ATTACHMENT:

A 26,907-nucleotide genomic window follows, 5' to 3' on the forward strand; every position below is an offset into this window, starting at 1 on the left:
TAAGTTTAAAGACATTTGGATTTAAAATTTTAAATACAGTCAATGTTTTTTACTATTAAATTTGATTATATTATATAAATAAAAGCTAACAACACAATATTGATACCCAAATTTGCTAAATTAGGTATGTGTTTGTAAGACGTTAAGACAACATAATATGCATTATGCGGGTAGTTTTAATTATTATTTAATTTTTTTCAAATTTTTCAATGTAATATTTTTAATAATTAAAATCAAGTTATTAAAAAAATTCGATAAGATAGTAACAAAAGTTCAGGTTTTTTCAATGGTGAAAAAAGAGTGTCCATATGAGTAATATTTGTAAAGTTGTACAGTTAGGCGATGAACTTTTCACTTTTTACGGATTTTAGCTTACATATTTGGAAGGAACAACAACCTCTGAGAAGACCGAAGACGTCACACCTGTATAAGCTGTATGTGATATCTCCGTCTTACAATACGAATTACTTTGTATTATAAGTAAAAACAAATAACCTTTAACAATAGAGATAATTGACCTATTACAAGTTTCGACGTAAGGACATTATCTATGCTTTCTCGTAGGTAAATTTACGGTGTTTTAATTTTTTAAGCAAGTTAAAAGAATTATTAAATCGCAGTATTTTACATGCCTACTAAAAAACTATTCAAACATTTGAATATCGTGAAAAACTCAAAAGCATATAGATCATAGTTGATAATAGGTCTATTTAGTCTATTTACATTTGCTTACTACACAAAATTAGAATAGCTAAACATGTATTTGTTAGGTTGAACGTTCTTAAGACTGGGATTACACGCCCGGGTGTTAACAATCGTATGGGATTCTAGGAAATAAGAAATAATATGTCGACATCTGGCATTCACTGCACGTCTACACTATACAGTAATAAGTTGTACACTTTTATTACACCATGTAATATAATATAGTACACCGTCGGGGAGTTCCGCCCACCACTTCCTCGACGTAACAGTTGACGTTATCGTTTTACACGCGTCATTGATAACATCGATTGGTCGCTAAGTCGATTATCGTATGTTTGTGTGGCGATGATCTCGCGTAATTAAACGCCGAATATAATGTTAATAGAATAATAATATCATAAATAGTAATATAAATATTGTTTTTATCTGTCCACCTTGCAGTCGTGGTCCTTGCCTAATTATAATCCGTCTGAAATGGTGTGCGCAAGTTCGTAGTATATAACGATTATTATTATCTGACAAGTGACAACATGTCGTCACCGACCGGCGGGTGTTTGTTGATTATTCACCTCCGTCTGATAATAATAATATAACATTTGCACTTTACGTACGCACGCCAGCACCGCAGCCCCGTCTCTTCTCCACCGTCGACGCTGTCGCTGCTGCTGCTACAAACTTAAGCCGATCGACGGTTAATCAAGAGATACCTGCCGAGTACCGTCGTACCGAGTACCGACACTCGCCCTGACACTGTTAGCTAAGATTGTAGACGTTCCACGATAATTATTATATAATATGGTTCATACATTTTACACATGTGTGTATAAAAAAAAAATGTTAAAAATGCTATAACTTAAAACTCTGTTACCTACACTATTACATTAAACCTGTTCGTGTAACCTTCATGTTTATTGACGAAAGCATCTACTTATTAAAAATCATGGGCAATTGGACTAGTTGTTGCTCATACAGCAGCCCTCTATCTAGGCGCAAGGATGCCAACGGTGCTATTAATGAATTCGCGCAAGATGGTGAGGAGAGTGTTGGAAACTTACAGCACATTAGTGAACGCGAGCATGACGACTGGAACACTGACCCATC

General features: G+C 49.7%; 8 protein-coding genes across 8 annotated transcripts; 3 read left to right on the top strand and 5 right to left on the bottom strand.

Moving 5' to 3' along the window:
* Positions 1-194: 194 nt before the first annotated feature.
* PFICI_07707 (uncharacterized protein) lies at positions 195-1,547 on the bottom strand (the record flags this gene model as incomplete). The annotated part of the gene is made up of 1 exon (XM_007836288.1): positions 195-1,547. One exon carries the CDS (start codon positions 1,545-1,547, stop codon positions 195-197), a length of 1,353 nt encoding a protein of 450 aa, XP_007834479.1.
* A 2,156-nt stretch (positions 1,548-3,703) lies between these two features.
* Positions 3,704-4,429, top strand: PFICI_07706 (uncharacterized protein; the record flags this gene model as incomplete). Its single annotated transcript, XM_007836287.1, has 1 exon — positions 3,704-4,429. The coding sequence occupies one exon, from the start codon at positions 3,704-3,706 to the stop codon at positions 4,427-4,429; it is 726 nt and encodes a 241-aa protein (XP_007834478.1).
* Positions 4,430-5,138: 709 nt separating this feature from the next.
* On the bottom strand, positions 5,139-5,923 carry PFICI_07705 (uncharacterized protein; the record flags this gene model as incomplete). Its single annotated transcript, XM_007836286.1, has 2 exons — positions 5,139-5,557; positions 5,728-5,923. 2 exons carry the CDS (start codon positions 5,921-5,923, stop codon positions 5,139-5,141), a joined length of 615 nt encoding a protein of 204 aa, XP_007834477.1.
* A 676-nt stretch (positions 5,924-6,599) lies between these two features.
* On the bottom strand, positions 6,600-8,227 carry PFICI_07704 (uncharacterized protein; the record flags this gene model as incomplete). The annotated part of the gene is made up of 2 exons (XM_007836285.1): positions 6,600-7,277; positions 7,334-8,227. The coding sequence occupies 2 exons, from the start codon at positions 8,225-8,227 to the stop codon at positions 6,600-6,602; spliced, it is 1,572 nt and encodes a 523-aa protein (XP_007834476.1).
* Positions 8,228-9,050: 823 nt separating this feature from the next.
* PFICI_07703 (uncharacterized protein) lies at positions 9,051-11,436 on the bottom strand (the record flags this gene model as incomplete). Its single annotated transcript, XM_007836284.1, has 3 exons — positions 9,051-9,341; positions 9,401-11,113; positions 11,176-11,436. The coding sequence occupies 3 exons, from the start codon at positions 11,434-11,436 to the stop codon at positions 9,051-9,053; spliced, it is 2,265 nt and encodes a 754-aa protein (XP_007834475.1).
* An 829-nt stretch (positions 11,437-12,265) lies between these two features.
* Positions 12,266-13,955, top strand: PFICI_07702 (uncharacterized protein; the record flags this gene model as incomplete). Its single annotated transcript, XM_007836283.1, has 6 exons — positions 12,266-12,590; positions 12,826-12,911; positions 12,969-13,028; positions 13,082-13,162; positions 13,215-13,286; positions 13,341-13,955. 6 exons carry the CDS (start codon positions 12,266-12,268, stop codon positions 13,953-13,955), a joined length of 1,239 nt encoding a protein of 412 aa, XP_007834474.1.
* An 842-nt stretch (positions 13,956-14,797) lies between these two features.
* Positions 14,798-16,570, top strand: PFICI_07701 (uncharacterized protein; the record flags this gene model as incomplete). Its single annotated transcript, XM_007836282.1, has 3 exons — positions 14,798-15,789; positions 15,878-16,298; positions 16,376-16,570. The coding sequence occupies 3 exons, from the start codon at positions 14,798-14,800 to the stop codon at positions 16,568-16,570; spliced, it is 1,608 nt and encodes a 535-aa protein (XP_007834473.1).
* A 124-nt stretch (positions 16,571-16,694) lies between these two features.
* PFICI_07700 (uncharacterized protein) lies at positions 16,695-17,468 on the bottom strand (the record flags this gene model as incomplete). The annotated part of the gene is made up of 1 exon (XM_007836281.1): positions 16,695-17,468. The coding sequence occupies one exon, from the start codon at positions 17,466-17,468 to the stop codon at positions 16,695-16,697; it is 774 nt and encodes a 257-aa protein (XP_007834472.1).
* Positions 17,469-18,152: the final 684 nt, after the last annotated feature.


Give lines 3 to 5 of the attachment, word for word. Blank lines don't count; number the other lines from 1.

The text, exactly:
General features: G+C 49.7%; 8 protein-coding genes across 8 annotated transcripts; 3 read left to right on the top strand and 5 right to left on the bottom strand.

Moving 5' to 3' along the window:
* Positions 1-194: 194 nt before the first annotated feature.